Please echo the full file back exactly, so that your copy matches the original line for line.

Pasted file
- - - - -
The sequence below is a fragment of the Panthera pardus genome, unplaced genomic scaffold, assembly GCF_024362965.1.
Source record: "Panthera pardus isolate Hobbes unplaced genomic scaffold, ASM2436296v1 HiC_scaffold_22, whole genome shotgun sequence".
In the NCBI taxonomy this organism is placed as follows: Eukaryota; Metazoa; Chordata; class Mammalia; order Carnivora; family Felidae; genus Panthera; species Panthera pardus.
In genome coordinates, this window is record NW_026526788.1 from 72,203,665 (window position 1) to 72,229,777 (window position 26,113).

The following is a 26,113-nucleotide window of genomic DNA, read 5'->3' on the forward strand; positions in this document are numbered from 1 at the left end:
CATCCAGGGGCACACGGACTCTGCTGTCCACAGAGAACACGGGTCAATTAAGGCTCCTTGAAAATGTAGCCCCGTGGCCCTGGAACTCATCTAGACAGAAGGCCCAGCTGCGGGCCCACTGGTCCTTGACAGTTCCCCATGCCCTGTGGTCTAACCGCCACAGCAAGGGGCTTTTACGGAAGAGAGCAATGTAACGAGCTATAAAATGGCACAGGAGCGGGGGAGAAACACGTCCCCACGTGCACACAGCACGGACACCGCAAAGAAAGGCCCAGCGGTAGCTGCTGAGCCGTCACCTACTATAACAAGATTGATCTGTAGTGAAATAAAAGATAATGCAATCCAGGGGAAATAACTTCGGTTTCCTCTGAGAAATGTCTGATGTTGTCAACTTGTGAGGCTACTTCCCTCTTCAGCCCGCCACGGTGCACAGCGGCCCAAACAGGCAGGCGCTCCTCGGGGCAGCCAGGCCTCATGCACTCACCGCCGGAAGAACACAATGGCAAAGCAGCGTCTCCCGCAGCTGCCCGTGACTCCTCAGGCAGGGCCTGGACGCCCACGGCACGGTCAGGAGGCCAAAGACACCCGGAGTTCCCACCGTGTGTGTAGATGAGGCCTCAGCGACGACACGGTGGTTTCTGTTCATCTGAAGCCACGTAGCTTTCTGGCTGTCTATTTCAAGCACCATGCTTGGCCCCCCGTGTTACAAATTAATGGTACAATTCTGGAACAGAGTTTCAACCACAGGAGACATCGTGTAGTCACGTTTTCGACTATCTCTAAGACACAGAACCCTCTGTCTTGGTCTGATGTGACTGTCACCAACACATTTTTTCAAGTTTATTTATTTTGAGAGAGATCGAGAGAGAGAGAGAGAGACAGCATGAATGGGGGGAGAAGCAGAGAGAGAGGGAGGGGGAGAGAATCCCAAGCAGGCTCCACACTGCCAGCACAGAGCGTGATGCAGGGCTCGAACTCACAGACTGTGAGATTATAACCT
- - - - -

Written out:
The sequence below is a fragment of the Panthera pardus genome, unplaced genomic scaffold, assembly GCF_024362965.1.
Source record: "Panthera pardus isolate Hobbes unplaced genomic scaffold, ASM2436296v1 HiC_scaffold_22, whole genome shotgun sequence".
In the NCBI taxonomy this organism is placed as follows: Eukaryota; Metazoa; Chordata; class Mammalia; order Carnivora; family Felidae; genus Panthera; species Panthera pardus.
In genome coordinates, this window is record NW_026526788.1 from 72,203,665 (window position 1) to 72,229,777 (window position 26,113).

The following is a 26,113-nucleotide window of genomic DNA, read 5'->3' on the forward strand; positions in this document are numbered from 1 at the left end:
CATCCAGGGGCACACGGACTCTGCTGTCCACAGAGAACACGGGTCAATTAAGGCTCCTTGAAAATGTAGCCCCGTGGCCCTGGAACTCATCTAGACAGAAGGCCCAGCTGCGGGCCCACTGGTCCTTGACAGTTCCCCATGCCCTGTGGTCTAACCGCCACAGCAAGGGGCTTTTACGGAAGAGAGCAATGTAACGAGCTATAAAATGGCACAGGAGCGGGGGAGAAACACGTCCCCACGTGCACACAGCACGGACACCGCAAAGAAAGGCCCAGCGGTAGCTGCTGAGCCGTCACCTACTATAACAAGATTGATCTGTAGTGAAATAAAAGATAATGCAATCCAGGGGAAATAACTTCGGTTTCCTCTGAGAAATGTCTGATGTTGTCAACTTGTGAGGCTACTTCCCTCTTCAGCCCGCCACGGTGCACAGCGGCCCAAACAGGCAGGCGCTCCTCGGGGCAGCCAGGCCTCATGCACTCACCGCCGGAAGAACACAATGGCAAAGCAGCGTCTCCCGCAGCTGCCCGTGACTCCTCAGGCAGGGCCTGGACGCCCACGGCACGGTCAGGAGGCCAAAGACACCCGGAGTTCCCACCGTGTGTGTAGATGAGGCCTCAGCGACGACACGGTGGTTTCTGTTCATCTGAAGCCACGTAGCTTTCTGGCTGTCTATTTCAAGCACCATGCTTGGCCCCCCGTGTTACAAATTAATGGTACAATTCTGGAACAGAGTTTCAACCACAGGAGACATCGTGTAGTCACGTTTTCGACTATCTCTAAGACACAGAACCCTCTGTCTTGGTCTGATGTGACTGTCACCAACACATTTTTTCAAGTTTATTTATTTTGAGAGAGATCGAGAGAGAGAGAGAGAGACAGCATGAATGGGGGGAGAAGCAGAGAGAGAGGGAGGGGGAGAGAATCCCAAGCAGGCTCCACACTGCCAGCACAGAGCGTGATGCAGGGCTCGAACTCACAGACTGTGAGATTATAACCT